Articles Posted in Supreme Court of Illinois

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Citibank provided sales financing to Illinois retailers who offered customers the option of financing their purchases, including the amount of Illinois tax due on the purchases. Citibank originated or acquired consumer charge accounts and receivables from the retailers on a non-recourse basis. When a customer financed a purchase using that account, Citibank remitted to the retailer the amount the customer financed, which included some or all of the purchase price and the sales tax owed based on the selling price. The retailers then remitted the sales tax to the state. Under the agreements between Citibank and the retailers, Citibank acquired “any and all applicable contractual rights relating thereto, including the right to any and all payments from the customers and the right to claim Retailer’s Occupation Tax (ROT) refunds or credits.” Citibank filed a claim for tax refunds under 35 ILCS 120/6 for ROT taxes paid through retailers on transactions that ultimately resulted in uncollectible debt. The Department denied Citibank’s claim. The Illinois Supreme Court reinstated the denial, noting the legislature’s clearly expressed preference in the statutory framework for reporting, remission, and refund only through the retailer. Sophisticated lending institutions no doubt anticipate the eventuality of default and can order their commercial relationships accordingly. View "Citibank, N.A. v. Illinois Department of Revenue" on Justia Law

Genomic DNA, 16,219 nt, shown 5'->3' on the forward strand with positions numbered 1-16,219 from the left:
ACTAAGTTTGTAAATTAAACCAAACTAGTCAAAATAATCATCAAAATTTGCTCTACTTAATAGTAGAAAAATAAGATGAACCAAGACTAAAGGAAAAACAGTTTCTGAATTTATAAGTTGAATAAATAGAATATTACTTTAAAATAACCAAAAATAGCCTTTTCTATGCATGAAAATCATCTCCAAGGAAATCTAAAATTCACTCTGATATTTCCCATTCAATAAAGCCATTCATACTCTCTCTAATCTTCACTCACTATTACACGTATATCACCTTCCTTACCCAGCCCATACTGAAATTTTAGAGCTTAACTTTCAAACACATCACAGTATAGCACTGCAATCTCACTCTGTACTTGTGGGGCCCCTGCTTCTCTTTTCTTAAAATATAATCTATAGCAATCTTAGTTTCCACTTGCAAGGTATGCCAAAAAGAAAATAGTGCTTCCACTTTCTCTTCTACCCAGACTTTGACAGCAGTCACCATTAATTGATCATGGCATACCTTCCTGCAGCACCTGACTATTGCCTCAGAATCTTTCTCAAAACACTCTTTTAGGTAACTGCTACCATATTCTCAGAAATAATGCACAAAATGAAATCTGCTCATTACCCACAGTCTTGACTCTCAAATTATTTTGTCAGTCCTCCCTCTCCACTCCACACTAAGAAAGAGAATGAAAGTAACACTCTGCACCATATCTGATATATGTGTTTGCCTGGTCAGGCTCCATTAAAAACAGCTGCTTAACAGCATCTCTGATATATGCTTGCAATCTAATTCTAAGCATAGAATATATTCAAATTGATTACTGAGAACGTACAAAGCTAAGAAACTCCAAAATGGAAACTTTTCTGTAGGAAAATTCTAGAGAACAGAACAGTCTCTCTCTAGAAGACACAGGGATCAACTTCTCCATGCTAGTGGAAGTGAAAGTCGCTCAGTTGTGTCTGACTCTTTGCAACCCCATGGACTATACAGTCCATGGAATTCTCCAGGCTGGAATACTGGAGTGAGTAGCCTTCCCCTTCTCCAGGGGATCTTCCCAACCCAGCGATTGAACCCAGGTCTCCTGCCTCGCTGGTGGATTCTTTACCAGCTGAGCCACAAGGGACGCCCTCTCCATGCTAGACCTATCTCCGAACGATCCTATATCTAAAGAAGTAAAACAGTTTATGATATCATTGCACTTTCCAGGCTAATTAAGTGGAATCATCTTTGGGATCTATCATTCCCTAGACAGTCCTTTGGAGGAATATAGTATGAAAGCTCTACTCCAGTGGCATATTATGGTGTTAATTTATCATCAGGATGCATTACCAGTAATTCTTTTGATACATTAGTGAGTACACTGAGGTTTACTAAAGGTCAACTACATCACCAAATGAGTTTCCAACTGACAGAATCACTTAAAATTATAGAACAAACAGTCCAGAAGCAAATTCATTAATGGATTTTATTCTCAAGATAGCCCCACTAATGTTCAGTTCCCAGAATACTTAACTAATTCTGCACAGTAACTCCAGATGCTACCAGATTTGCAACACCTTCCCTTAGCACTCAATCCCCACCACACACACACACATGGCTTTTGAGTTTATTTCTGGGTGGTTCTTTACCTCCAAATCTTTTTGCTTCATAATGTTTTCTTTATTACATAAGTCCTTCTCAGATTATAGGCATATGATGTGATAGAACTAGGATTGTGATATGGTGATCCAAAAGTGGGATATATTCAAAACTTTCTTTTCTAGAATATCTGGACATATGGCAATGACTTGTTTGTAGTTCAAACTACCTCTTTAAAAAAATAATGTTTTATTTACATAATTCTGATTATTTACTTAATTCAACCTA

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Defendant Deutsche Bank National Trust Company, as Trustee for Loan Tr. 2004-1, Asset-Backed Certificates, Series 2004-1, purchased a condominium unit at a judicial foreclosure sale in 2010. On March 27, 2012, plaintiff 1010 Lake Shore Association mailed defendant a demand for payment of the unit’s assessments for common expenses. After defendant filed its answer, plaintiff moved for summary judgment arguing there were no questions of material fact on the amount owed or defendant’s failure to pay the assessments. Based on section 9(g)(3) of the Condominium Property Act (Act, 765 ILCS 605/9(g)(3) (West 2008)), plaintiff asserted that the lien against the property for the prior owner’s unpaid assessments had not been extinguished because defendant failed to pay the assessments accruing after it purchased the unit at the judicial foreclosure sale. Defendant responded that it could not be held liable under section 9(g)(3) of the Act for unpaid assessments that accrued before it purchased the unit at the judicial foreclosure sale. Following a hearing, the trial court granted summary judgment for plaintiff, and awarded plaintiff possession of the property. On appeal, defendant contended that the trial court misconstrued section 9(g)(3) of the Act, arguing that a purchaser of a condominium unit at a foreclosure sale is only required to pay the common expenses that accrued following the sale. The appellate court affirmed the trial court, with one justice dissenting. Finding no error in the majority's judgment, the Supreme Court affirmed. View "1010 Lake Shore Ass'n v. Deutsche Bank National Trust Co." on Justia Law